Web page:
Managed Care: Recovery - Mental Health America

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Managed Care: Recovery Enhancer or Inhibitor?
Sandy Forquer, Ph.D.
SVP, State Government Programs
OptumHealth Public Sector
November 26, 2013
MHA Policy Forum Newark, New Jersey
It was 1995…
• ValueOptions had just been awarded a behavioral health managed
care contract in Colorado serving 43 counties
• As Executive Director I firmly believed that recovery and self-help
processes would have to be integrated into routine care delivery if our
goals of cost containment and improved outcomes for persons served
were to be met
• Task = How to drive this philosophical change
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Pathway to Change
• While in NY state as deputy commissioner for the New York Office of
Mental Health, my thinking was deeply influenced by Ed Knight, PhD,
consumer leader
• Ed convinced me that the integration of self-help and recovery using
the tools of psychiatric rehabilitation would represent the best utilization
management strategy and produce improved outcomes for persons
served
• Ed built a curriculum based on empowerment; as consumers began to
take control of their lives, the need for self-help groups and consumer
operated drop in centers increased
• These activities foster the development of social networks that address
the negative effects of isolation and decrease the need for high end
services
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Managed Care as Enhancer of Recovery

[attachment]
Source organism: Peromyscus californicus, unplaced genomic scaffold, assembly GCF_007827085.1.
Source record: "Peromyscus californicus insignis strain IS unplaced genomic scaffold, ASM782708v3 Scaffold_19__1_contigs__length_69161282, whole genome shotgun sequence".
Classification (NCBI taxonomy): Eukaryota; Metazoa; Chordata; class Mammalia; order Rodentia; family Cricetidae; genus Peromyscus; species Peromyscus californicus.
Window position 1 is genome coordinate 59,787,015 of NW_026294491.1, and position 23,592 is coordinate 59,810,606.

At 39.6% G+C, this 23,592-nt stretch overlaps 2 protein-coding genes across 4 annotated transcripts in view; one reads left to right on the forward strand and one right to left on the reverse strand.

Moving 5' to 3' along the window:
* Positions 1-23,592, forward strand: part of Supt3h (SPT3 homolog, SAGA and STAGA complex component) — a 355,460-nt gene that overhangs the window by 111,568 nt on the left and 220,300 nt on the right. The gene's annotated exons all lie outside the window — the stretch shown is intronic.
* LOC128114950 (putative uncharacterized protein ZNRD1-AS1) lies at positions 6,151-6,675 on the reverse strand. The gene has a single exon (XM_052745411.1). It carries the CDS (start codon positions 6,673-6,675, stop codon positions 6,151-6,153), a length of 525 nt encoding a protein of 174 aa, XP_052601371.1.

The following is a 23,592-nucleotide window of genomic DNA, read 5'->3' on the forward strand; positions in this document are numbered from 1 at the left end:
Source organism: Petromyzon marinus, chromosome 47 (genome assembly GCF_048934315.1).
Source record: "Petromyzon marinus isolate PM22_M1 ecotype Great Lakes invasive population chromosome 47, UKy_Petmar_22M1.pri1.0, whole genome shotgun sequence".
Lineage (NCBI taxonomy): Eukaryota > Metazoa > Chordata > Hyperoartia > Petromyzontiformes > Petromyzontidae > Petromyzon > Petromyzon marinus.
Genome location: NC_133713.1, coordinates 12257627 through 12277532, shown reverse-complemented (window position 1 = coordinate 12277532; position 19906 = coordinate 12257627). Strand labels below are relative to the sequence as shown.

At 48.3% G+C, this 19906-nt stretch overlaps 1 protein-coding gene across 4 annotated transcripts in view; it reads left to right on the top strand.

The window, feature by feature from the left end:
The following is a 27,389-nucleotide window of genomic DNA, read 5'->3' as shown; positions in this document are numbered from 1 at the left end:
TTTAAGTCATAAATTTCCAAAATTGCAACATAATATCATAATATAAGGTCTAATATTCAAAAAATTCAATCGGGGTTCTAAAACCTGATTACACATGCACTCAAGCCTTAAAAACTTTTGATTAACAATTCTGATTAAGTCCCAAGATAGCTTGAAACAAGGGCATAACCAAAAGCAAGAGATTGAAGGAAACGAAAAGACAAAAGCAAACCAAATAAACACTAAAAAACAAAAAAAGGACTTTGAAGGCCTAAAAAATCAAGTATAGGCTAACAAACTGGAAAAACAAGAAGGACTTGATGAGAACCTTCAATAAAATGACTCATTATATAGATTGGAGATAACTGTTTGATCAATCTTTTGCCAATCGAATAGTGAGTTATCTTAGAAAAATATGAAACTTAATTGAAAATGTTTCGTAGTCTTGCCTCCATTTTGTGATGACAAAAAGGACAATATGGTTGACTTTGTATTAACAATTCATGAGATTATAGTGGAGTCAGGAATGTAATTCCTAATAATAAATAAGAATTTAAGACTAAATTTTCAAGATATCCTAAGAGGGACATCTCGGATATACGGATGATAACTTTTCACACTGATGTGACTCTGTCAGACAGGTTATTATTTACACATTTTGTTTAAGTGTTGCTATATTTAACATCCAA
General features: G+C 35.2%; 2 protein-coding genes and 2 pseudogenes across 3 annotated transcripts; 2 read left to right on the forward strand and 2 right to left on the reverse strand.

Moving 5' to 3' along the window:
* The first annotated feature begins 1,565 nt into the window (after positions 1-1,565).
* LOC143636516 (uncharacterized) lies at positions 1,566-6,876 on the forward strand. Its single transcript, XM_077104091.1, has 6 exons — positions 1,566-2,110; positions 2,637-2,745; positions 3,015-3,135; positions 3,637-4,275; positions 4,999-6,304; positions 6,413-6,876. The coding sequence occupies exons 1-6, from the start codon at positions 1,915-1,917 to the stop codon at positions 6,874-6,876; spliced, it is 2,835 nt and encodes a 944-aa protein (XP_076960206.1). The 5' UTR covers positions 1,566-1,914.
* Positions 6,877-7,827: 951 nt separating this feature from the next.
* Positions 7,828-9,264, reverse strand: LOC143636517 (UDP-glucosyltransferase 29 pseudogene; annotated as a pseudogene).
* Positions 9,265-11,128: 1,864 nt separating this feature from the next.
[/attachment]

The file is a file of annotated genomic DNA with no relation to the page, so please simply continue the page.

• Major strategy =Capitation as payment mechanism
– Under Colorado state rules, CMHCs in partnership arrangements
with an MBHO, were permitted to reinvest savings in improvements
in the system
– Savings from capitation served as major source of funding for the
psychiatric rehabilitation training, formation of drop-in centers and
resources needed to move to a recovery-oriented system of care
– “We couldn't have made these changes in how we deliver care
without managed care. Before managed care, all our strategies
focused on maintaining our financial base.”
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Managed Care as Inhibitor of Recovery
• Four early inhibitors included:
– Staff resistance toward not only managed care but also recovery
– Managed care companies back in the 90’s were not familiar with the
research on the value of mutual support and psychiatric
rehabilitation
• Persons with mental illness were viewed as requiring
maintenance, not growth strategies
– Continued use of fee-for-service within the managed care
environment, providing managers and boards with no incentive to
change
– Suspicion from consumers about self-help; viewed as a means to
cut services and not give them what they needed
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Lessons Learned
• Provision of self-help services can have an impact beyond what might
be anticipated
• Resistance of professionals can be successfully addressed if concepts